Greitemeyer, Tobias; Weiner, Bernard
Asymmetrical Attributions for Approach Versus Avoidance Behavior.
In: Personality and Social Psychology Bulletin, Vol. 29, No. 11: pp. 1371-1382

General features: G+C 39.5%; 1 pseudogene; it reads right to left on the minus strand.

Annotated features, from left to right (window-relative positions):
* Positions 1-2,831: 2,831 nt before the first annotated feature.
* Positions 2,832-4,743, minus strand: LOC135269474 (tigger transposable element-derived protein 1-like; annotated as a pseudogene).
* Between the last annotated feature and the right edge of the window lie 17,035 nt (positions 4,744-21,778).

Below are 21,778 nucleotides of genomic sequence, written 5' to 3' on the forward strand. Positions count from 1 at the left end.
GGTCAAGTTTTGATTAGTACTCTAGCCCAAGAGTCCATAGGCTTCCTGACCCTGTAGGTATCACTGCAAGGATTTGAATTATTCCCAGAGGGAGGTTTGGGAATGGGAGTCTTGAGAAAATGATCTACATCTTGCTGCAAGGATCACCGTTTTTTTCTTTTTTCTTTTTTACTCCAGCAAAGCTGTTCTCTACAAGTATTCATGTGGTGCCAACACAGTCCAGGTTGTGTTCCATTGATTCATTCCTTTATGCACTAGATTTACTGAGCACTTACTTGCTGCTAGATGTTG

Five studies examined responsibility inferences and/or person and situation attributions in positively versus negatively valenced motivational contexts. In Experiment 1, participants received information about a teaching assistant who was promised a reward or threatened with a punishment when asked for compliance with a requested transgression. The teaching assistant was perceived as more responsible for complying given the positive than the negative incentive. This finding was replicated in Experiment 2 using different vignettes and incentives. Experiment 3 revealed that the effect of incentive valence on perceived responsibility for compliance remains significant when statistically controlling for perceived compliance rates. Experiment 4 then demonstrated that there are not only greater responsibility judgments given a positive than a negative incentive but also greater dispositional attributions. Finally, Experiment 5 revealed that a similar incentive valence effect is found in other appetitive versus aversive motivational contexts. Theoretical explanations of this phenomenon are discussed.